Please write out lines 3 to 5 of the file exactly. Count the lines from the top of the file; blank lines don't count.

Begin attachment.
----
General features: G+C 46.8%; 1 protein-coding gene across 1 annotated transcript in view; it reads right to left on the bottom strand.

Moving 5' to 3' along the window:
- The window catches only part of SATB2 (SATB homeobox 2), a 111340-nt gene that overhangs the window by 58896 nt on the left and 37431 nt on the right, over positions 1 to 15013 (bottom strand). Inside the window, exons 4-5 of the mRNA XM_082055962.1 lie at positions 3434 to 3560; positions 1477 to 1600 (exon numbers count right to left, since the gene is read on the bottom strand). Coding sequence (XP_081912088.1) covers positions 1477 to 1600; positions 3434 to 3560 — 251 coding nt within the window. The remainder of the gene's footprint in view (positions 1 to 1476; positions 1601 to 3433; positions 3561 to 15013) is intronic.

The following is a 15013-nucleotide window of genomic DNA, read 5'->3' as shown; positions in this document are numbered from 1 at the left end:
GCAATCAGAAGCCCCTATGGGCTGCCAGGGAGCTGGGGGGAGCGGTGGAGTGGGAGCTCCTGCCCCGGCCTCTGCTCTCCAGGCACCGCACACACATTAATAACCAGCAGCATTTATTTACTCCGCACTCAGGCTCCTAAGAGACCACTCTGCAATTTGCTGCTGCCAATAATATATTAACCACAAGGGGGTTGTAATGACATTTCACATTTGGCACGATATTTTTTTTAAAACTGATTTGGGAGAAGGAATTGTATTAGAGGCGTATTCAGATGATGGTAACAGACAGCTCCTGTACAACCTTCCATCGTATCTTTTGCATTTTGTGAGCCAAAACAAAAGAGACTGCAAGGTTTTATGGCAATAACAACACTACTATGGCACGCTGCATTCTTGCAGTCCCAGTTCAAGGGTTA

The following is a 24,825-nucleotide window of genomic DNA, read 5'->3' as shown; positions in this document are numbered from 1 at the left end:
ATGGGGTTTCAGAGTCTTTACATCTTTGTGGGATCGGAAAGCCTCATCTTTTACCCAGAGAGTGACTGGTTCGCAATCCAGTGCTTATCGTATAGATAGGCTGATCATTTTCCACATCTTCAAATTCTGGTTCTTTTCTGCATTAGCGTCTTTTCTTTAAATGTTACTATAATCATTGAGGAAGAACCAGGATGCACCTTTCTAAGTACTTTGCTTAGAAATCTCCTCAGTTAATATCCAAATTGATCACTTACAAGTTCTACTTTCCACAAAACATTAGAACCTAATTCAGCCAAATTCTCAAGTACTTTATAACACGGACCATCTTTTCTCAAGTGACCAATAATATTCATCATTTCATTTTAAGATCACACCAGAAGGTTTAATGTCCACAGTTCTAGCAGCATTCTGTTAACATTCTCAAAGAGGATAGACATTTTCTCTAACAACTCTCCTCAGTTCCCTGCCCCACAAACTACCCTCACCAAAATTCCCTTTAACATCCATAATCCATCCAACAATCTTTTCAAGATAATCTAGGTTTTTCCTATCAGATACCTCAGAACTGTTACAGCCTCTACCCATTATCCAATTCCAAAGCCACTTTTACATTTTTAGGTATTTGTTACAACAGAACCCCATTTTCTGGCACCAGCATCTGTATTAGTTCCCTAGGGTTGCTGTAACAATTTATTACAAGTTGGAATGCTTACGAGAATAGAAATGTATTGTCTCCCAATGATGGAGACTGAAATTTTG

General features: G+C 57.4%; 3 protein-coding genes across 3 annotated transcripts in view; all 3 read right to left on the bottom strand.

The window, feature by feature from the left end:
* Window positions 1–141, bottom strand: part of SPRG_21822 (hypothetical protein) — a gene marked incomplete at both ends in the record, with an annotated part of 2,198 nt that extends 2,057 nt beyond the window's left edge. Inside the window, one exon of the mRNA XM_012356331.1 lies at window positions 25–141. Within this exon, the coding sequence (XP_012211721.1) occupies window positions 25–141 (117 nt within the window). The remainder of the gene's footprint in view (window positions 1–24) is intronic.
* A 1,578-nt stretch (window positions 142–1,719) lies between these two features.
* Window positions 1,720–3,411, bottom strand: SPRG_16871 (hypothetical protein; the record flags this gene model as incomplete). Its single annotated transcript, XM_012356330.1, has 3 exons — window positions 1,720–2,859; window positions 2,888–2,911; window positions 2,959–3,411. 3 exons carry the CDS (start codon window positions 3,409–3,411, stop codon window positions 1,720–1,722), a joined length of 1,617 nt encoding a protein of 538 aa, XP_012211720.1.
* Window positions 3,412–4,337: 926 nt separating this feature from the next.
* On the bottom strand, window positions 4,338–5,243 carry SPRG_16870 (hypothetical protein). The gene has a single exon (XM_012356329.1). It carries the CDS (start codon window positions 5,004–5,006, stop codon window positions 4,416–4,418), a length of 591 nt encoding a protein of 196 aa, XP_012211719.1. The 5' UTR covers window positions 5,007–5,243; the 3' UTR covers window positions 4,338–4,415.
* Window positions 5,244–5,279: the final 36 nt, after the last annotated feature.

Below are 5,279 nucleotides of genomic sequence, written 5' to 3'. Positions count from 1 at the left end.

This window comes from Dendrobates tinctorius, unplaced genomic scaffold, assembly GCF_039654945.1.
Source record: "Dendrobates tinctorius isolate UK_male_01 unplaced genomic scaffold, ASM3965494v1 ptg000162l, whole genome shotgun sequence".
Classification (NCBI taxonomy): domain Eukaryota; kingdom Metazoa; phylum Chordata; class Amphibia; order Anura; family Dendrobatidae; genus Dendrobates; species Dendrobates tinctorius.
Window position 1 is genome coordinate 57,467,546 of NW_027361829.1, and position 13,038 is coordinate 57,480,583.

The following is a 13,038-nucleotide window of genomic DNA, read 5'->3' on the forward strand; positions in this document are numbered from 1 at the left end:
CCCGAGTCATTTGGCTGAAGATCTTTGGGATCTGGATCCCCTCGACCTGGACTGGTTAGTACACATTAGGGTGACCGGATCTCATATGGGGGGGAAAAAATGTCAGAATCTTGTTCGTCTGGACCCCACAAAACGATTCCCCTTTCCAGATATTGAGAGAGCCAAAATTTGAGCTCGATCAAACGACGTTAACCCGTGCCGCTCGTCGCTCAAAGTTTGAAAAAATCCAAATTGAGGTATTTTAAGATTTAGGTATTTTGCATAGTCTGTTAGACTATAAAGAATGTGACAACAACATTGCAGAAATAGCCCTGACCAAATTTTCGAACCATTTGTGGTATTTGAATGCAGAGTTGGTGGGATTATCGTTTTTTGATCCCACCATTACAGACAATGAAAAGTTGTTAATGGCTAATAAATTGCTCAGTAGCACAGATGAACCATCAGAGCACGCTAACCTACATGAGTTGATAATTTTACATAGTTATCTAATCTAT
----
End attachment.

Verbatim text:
- The window catches only part of SATB2 (SATB homeobox 2), a 111340-nt gene that overhangs the window by 58896 nt on the left and 37431 nt on the right, over positions 1 to 15013 (bottom strand). Inside the window, exons 4-5 of the mRNA XM_082055962.1 lie at positions 3434 to 3560; positions 1477 to 1600 (exon numbers count right to left, since the gene is read on the bottom strand). Coding sequence (XP_081912088.1) covers positions 1477 to 1600; positions 3434 to 3560 — 251 coding nt within the window. The remainder of the gene's footprint in view (positions 1 to 1476; positions 1601 to 3433; positions 3561 to 15013) is intronic.

The following is a 15013-nucleotide window of genomic DNA, read 5'->3' as shown; positions in this document are numbered from 1 at the left end:
GCAATCAGAAGCCCCTATGGGCTGCCAGGGAGCTGGGGGGAGCGGTGGAGTGGGAGCTCCTGCCCCGGCCTCTGCTCTCCAGGCACCGCACACACATTAATAACCAGCAGCATTTATTTACTCCGCACTCAGGCTCCTAAGAGACCACTCTGCAATTTGCTGCTGCCAATAATATATTAACCACAAGGGGGTTGTAATGACATTTCACATTTGGCACGATATTTTTTTTAAAACTGATTTGGGAGAAGGAATTGTATTAGAGGCGTATTCAGATGATGGTAACAGACAGCTCCTGTACAACCTTCCATCGTATCTTTTGCATTTTGTGAGCCAAAACAAAAGAGACTGCAAGGTTTTATGGCAATAACAACACTACTATGGCACGCTGCATTCTTGCAGTCCCAGTTCAAGGGTTA